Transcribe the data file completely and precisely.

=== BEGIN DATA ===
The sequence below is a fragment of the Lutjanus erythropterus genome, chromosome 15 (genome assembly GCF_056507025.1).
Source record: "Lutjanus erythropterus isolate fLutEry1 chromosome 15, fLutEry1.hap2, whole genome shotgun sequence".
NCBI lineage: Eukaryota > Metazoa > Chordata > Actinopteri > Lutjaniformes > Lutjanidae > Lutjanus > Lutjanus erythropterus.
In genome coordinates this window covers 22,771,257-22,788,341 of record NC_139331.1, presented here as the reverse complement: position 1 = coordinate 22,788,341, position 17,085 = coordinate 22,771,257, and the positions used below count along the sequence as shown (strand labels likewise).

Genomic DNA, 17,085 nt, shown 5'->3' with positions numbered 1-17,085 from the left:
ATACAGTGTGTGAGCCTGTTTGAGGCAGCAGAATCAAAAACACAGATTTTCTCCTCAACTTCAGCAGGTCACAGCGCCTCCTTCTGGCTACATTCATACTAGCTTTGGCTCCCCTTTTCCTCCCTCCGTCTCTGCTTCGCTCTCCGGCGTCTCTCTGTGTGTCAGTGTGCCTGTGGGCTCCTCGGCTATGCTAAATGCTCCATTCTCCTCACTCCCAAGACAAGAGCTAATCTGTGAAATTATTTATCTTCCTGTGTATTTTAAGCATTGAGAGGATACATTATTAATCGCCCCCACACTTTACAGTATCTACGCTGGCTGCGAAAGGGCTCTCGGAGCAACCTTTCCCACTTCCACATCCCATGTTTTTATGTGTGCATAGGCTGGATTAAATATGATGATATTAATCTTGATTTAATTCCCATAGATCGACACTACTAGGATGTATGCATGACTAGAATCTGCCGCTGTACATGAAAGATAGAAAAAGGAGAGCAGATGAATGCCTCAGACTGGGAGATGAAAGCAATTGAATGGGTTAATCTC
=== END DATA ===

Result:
The sequence below is a fragment of the Lutjanus erythropterus genome, chromosome 15 (genome assembly GCF_056507025.1).
Source record: "Lutjanus erythropterus isolate fLutEry1 chromosome 15, fLutEry1.hap2, whole genome shotgun sequence".
NCBI lineage: Eukaryota > Metazoa > Chordata > Actinopteri > Lutjaniformes > Lutjanidae > Lutjanus > Lutjanus erythropterus.
In genome coordinates this window covers 22,771,257-22,788,341 of record NC_139331.1, presented here as the reverse complement: position 1 = coordinate 22,788,341, position 17,085 = coordinate 22,771,257, and the positions used below count along the sequence as shown (strand labels likewise).

Genomic DNA, 17,085 nt, shown 5'->3' with positions numbered 1-17,085 from the left:
ATACAGTGTGTGAGCCTGTTTGAGGCAGCAGAATCAAAAACACAGATTTTCTCCTCAACTTCAGCAGGTCACAGCGCCTCCTTCTGGCTACATTCATACTAGCTTTGGCTCCCCTTTTCCTCCCTCCGTCTCTGCTTCGCTCTCCGGCGTCTCTCTGTGTGTCAGTGTGCCTGTGGGCTCCTCGGCTATGCTAAATGCTCCATTCTCCTCACTCCCAAGACAAGAGCTAATCTGTGAAATTATTTATCTTCCTGTGTATTTTAAGCATTGAGAGGATACATTATTAATCGCCCCCACACTTTACAGTATCTACGCTGGCTGCGAAAGGGCTCTCGGAGCAACCTTTCCCACTTCCACATCCCATGTTTTTATGTGTGCATAGGCTGGATTAAATATGATGATATTAATCTTGATTTAATTCCCATAGATCGACACTACTAGGATGTATGCATGACTAGAATCTGCCGCTGTACATGAAAGATAGAAAAAGGAGAGCAGATGAATGCCTCAGACTGGGAGATGAAAGCAATTGAATGGGTTAATCTC